Cultivating Good Health in the Summertime

Blooming, fullness, creativity and expansion are summer words. In Chinese medicine, summer is assigned the color red and the element, fire. Its the time of heart energy. It is considered an auspicious time. Plants are in their prime and blooming fully. People also tend to be more energetic than in the other seasons. Energy is abundant when days are long and full of light. Because we are part of nature it is a time for us to be expanding and blooming also.

 

Summer Healing Traditions

Portland’s Classical Chinese Garden in Summer

Long hours of light cause us to get up earlier and stay up later. Naps during the day can help us to avoid overdoing, which is easy in the summertime. Now is the time to practice calming the mind and refreshing the body. A good way to balance the energy of fire is with cooling water. Cool baths. sipping water or just being by the water and enjoying the breeze. In Asia tea is considered cooling and is often drunk instead of water. Even hot tea is considered cooling. Our increased thirst and need to consume more fluids in the summer can cause us to flush the minerals/electrolytes out of our systems. We need to be careful that these are replenished. One of the signs that you need to replenish electrolytes is cramping in the muscles. Replenishing can be accomplished by consuming sport drinks designed for this purpose, drinking coconut water or perhaps you have you own regime using supplements.

 

Summer Healing Traditions

Water balances the fire element in summer.

Summer heat can sneak up on you causing sunburn, dehydration, and worse, heat exhaustion. Symptoms of heat exhaustion include heavy sweating, paleness, muscle cramps, tiredness, weakness, dizziness, headache and nausea or vomiting. If you feel dizzy and/or stop sweating, quit all activity and get out of the sun fast. Drink cool, not cold water and be sure to replenish your electrolytes.

What we eat also affects how we feel. Its wise to have a good portion of your diet be local in season foods. Things are in season for a reason. In our attempt to stay hydrated, the common wisdom is that we want to get a good portion of our needed liquids from juicy fruits and vegetables. In this respect, watermelon rules. There is a centuries old traditional in China, India and the Middle East, of offering watermelon to the weary traveler in the summertime. Watermelon cools and cleanses the the system, clearing summer heat. Other melons and cucumbers and just about any of the fruits and vegetables are also good summer foods. The greener foods tend to be the most cooling. Most seafood is also cooling. Pungent foods; hot peppers, ginger, garlic, and onions are good choices in the summer. They open the pores to maintain a normal sweating mechanism which cools you off and helps to keep your fluid and electrolyte balance from being disturbed. Things to avoid are heavy greasy foods that build too much digestive fire, and too much food in general including too much raw food if your digestion tends to be a bit weak. Ice water plays havoc with the chemistry of digestion and too much ice or very cold food can cause stomach ache.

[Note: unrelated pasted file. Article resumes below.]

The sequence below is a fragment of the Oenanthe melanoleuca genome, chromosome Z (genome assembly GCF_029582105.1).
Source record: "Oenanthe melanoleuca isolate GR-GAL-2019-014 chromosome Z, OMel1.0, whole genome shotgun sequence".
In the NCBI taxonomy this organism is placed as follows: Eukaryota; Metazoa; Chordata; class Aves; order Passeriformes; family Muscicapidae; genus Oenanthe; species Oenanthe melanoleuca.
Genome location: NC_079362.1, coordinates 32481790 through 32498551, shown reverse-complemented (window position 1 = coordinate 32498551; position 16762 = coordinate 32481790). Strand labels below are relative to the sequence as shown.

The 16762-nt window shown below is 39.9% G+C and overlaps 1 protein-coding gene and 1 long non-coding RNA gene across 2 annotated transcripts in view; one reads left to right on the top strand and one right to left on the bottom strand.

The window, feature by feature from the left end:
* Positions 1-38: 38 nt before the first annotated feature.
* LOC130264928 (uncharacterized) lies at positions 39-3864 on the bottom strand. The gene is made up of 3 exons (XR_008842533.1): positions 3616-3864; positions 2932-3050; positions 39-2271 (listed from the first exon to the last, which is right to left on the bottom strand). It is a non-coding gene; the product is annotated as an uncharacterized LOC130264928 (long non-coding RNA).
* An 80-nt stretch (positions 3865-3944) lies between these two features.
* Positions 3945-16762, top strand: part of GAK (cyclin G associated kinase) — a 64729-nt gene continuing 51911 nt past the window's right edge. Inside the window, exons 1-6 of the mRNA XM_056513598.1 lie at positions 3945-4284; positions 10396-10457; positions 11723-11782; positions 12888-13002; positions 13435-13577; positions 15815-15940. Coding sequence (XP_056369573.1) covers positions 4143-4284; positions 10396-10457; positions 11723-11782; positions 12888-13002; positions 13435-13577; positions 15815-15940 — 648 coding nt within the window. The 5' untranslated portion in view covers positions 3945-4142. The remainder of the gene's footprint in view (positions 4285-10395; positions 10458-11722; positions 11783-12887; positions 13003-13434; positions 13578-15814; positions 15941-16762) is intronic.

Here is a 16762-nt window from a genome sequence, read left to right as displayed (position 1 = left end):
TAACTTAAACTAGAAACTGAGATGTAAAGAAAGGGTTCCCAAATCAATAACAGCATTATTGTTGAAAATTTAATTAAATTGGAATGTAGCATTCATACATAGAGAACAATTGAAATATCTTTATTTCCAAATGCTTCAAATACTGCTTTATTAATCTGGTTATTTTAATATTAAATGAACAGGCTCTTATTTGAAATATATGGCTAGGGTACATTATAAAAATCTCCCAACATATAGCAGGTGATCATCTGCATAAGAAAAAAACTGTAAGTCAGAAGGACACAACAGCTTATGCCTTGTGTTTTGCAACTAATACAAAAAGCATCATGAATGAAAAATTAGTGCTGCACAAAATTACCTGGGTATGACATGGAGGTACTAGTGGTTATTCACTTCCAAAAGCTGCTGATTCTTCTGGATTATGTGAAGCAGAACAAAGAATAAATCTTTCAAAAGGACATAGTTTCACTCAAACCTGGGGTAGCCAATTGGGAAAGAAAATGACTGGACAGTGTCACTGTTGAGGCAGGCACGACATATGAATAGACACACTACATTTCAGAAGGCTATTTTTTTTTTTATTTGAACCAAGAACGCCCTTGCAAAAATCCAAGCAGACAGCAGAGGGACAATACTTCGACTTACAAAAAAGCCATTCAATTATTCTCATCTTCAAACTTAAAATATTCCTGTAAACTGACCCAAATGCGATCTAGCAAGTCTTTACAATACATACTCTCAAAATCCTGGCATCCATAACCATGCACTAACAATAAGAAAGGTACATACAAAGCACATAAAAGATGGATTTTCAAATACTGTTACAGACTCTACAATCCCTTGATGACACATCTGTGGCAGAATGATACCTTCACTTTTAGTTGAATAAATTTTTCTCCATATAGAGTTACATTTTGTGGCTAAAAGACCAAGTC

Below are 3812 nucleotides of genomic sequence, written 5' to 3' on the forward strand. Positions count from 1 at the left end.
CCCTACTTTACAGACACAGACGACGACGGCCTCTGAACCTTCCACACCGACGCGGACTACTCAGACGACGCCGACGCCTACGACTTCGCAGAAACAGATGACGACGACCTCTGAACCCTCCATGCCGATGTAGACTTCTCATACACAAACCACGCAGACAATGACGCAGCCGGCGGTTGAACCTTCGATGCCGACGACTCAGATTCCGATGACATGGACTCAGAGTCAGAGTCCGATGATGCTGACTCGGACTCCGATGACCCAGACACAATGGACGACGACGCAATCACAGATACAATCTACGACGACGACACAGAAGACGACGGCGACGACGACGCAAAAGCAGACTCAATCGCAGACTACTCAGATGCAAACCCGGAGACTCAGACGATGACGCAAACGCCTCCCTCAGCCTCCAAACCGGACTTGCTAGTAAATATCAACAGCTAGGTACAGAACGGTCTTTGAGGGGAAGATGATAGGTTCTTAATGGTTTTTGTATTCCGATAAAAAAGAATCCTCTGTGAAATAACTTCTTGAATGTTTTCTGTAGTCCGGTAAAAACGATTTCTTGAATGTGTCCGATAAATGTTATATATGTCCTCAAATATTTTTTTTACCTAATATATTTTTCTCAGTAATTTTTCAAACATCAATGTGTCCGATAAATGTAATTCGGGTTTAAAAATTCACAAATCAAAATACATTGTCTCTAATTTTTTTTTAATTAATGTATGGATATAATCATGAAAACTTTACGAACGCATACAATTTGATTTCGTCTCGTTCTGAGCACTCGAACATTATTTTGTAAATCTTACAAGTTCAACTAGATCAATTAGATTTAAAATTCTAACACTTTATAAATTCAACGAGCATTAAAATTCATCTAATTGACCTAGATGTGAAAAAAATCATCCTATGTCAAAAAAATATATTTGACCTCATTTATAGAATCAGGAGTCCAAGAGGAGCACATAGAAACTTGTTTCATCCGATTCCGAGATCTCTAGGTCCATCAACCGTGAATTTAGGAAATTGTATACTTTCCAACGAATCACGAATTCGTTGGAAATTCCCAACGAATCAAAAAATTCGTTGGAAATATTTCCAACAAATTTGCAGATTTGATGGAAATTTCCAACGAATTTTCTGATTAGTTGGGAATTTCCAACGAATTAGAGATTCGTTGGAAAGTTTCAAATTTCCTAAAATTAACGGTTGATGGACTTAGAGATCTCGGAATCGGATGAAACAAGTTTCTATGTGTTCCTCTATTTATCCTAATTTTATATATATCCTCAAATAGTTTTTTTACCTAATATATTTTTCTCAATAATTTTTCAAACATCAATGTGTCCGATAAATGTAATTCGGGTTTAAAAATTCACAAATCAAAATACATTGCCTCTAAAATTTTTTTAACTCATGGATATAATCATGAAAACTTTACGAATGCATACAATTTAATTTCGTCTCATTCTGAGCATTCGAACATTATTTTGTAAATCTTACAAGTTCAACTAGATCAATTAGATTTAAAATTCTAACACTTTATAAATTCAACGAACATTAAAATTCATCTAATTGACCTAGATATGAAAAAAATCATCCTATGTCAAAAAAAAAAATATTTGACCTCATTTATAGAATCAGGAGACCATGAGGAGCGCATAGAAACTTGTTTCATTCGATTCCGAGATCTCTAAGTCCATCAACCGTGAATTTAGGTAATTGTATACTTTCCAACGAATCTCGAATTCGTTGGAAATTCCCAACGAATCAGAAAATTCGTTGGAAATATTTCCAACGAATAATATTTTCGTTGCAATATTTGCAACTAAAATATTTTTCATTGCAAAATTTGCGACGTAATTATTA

Habits that cultivate good health in the summer time are:

• Carry water or tea with you and sip it throughout the day.

• Eat light.

• Pace yourself when exerting yourself outdoors.

• Try to nap in the middle of the day.

• If you are rehydrating with large amounts of water you need to replace electrolytes with drinks that contain them, such as coconut water or sports drinks.

 

We are part of nature and we should be blooming, and experiencing fullness and expansion in our lives in the summertime. Because Chinese medical theory says summer is the time of the heart; growth, joy and spiritual awareness between the heart and mind should be the focus during this season. This is a time to focus on life’s changes and work on realizing our life’s greatest potential as we find joy in our hot summer days and warm summer nights.

Even the most dedicated couch potato is likely to overexert themselves in the summer. If you need help recovering from the aches and pains of activity backlash, or if your energy is out of balance from the heat and activity of summer.  Shiatsu can get you back on track.


 

 Karen Kessler LMP ABT
1104 Main Street, Suite 306
Vancouver WA 98660
360 735 9432 or contact

Karen has been practicing Asian Bodywork Therapy for over 20 years. Using shiatsu, tuina and thai massage she can help you in your quest for good health. She works both energetically and structurally to reduce pain and stress, and to promote healing and injury recovery.